"Coronavirus dropped an economic bomb on Austin, and we are trying to triage the scraps," says Marc Nathan, vice president of client strategy at Egan Nelson, an Austin-based, startup-focused law firm.

The economic impact of SXSW 2019 was reported by the organization to have been over $350 million, and, even assuming this year's festival was on par with that, the city of Austin has lost more than that — from the affect on restaurants, lodging, and more. At this point, refunds are not being given out to badge holders.

Additionally, the organization itself is hurting. The 10-day festival has a year-round staff of over 150 people, and SXSW has recently laid off around 30 percent of those employees. Nathan, who says he highly suspects the organization will have to look into restructuring or even bankruptcy, also notes the cancelation will hurt individuals in a way that's not so easy to track.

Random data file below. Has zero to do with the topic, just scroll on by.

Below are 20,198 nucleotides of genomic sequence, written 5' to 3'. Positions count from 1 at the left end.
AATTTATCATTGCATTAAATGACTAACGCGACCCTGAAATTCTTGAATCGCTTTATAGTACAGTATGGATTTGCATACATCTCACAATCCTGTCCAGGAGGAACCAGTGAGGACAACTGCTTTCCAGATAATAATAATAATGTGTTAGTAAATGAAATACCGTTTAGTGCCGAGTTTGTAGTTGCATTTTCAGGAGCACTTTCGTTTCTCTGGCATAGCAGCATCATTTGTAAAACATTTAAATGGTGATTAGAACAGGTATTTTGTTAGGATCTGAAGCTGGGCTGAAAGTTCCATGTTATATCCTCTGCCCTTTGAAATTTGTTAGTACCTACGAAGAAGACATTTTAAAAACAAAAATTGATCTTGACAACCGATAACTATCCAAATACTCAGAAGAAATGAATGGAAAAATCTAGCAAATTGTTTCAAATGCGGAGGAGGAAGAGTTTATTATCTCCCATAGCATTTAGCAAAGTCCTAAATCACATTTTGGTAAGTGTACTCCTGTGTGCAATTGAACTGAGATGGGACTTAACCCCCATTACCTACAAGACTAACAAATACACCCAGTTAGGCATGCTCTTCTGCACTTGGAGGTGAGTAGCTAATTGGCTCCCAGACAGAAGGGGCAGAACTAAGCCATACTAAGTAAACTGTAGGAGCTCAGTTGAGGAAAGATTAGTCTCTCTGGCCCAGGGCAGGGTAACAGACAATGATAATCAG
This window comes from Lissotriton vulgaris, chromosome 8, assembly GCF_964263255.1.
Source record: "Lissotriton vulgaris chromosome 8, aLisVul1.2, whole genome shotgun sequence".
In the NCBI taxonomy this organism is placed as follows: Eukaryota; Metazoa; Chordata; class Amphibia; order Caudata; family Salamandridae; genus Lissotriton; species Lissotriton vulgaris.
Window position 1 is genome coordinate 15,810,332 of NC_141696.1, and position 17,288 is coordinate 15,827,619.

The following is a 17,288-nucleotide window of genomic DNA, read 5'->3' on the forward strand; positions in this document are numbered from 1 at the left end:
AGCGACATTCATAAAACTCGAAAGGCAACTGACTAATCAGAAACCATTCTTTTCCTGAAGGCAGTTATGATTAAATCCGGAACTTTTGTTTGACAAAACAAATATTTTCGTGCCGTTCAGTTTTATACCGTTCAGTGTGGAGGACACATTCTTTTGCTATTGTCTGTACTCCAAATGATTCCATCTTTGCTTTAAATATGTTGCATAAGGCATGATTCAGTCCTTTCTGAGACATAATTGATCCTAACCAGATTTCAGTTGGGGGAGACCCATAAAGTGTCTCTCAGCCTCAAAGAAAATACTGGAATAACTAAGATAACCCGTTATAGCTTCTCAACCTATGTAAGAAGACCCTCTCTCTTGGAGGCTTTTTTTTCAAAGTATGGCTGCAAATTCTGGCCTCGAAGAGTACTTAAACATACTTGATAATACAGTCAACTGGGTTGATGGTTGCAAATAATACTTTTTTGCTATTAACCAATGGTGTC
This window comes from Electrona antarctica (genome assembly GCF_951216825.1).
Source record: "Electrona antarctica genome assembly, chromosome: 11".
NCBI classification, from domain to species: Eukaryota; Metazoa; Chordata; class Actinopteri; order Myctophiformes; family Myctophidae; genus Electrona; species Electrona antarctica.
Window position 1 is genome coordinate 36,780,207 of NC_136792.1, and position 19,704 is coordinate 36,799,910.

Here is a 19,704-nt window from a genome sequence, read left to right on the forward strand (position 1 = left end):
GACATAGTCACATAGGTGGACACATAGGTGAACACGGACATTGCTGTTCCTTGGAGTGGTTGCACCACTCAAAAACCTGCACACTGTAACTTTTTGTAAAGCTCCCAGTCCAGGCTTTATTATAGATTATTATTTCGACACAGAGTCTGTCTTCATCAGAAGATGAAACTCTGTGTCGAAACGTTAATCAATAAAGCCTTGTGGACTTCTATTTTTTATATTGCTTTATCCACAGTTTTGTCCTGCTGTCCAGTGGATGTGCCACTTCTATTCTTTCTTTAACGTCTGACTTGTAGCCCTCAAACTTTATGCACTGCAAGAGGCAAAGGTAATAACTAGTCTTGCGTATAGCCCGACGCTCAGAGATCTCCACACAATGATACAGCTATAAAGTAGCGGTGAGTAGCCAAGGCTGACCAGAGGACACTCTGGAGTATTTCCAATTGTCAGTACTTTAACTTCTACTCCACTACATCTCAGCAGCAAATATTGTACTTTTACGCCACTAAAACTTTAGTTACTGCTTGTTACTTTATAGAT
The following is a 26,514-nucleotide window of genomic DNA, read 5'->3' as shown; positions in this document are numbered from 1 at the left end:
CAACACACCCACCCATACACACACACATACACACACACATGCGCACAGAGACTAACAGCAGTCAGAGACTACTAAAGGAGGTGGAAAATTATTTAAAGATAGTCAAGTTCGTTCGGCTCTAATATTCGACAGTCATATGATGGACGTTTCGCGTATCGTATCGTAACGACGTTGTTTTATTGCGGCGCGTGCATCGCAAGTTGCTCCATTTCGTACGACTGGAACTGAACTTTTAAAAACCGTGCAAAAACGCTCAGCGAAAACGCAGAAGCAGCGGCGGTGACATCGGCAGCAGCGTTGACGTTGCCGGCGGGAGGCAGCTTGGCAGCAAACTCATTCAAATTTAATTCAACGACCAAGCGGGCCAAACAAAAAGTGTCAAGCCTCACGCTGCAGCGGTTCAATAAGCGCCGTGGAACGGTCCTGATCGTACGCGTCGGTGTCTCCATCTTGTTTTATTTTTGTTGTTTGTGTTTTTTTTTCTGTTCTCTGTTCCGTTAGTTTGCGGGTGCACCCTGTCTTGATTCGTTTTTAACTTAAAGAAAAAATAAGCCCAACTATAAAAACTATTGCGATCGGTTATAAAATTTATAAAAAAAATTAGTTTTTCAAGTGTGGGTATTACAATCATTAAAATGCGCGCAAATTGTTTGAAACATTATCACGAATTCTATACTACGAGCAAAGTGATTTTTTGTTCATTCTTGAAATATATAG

"This did affect individuals," Nathan says. "Yes, the big brands were hurt and lost a lot of money, but it's not about them. It's about the little guys — the startups that wanted to launch, the bands that wanted to play, or the films that were selected for the contest. It's all the people who use SXSW as a platform, and that platform just disintegrated."

A group of scrappy Austinites have banded together to create Rally Austin and are putting together resources and events online for those still coming into the city and are looking to network responsibly. A few events are also taking place digitally. Here's a list of events to attend, and keep an eye on Rally Austin for any last-minute updates.